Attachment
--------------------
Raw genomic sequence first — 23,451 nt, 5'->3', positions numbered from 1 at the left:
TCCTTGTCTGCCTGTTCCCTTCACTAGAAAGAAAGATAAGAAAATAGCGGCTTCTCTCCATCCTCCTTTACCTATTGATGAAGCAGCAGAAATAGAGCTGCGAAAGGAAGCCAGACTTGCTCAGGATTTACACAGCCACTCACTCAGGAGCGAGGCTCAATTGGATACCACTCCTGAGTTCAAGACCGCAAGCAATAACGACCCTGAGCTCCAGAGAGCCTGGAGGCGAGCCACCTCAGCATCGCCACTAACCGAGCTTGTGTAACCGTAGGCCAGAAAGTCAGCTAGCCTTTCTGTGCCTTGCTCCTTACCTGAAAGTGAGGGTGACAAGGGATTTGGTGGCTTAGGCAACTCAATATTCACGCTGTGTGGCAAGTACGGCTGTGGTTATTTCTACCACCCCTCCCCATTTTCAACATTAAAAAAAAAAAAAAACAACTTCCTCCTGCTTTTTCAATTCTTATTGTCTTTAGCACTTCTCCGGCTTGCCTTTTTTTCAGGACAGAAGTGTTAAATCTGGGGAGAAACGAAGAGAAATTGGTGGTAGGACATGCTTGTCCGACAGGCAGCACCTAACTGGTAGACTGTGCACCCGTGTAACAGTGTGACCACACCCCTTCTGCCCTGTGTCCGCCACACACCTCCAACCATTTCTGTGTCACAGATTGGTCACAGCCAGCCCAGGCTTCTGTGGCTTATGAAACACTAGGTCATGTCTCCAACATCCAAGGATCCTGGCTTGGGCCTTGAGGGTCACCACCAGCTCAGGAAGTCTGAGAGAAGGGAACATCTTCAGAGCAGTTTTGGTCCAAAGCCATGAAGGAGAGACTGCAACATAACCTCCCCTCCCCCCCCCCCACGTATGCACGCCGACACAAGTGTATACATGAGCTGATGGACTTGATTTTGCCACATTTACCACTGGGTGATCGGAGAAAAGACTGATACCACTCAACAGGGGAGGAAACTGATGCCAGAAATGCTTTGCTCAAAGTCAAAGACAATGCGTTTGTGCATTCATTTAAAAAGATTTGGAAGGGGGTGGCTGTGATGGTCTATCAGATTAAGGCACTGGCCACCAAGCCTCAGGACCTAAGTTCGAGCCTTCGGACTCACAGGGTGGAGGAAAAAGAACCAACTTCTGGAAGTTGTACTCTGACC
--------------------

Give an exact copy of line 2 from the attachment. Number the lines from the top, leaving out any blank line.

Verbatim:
TCCTTGTCTGCCTGTTCCCTTCACTAGAAAGAAAGATAAGAAAATAGCGGCTTCTCTCCATCCTCCTTTACCTATTGATGAAGCAGCAGAAATAGAGCTGCGAAAGGAAGCCAGACTTGCTCAGGATTTACACAGCCACTCACTCAGGAGCGAGGCTCAATTGGATACCACTCCTGAGTTCAAGACCGCAAGCAATAACGACCCTGAGCTCCAGAGAGCCTGGAGGCGAGCCACCTCAGCATCGCCACTAACCGAGCTTGTGTAACCGTAGGCCAGAAAGTCAGCTAGCCTTTCTGTGCCTTGCTCCTTACCTGAAAGTGAGGGTGACAAGGGATTTGGTGGCTTAGGCAACTCAATATTCACGCTGTGTGGCAAGTACGGCTGTGGTTATTTCTACCACCCCTCCCCATTTTCAACATTAAAAAAAAAAAAAAACAACTTCCTCCTGCTTTTTCAATTCTTATTGTCTTTAGCACTTCTCCGGCTTGCCTTTTTTTCAGGACAGAAGTGTTAAATCTGGGGAGAAACGAAGAGAAATTGGTGGTAGGACATGCTTGTCCGACAGGCAGCACCTAACTGGTAGACTGTGCACCCGTGTAACAGTGTGACCACACCCCTTCTGCCCTGTGTCCGCCACACACCTCCAACCATTTCTGTGTCACAGATTGGTCACAGCCAGCCCAGGCTTCTGTGGCTTATGAAACACTAGGTCATGTCTCCAACATCCAAGGATCCTGGCTTGGGCCTTGAGGGTCACCACCAGCTCAGGAAGTCTGAGAGAAGGGAACATCTTCAGAGCAGTTTTGGTCCAAAGCCATGAAGGAGAGACTGCAACATAACCTCCCCTCCCCCCCCCCCACGTATGCACGCCGACACAAGTGTATACATGAGCTGATGGACTTGATTTTGCCACATTTACCACTGGGTGATCGGAGAAAAGACTGATACCACTCAACAGGGGAGGAAACTGATGCCAGAAATGCTTTGCTCAAAGTCAAAGACAATGCGTTTGTGCATTCATTTAAAAAGATTTGGAAGGGGGTGGCTGTGATGGTCTATCAGATTAAGGCACTGGCCACCAAGCCTCAGGACCTAAGTTCGAGCCTTCGGACTCACAGGGTGGAGGAAAAAGAACCAACTTCTGGAAGTTGTACTCTGACC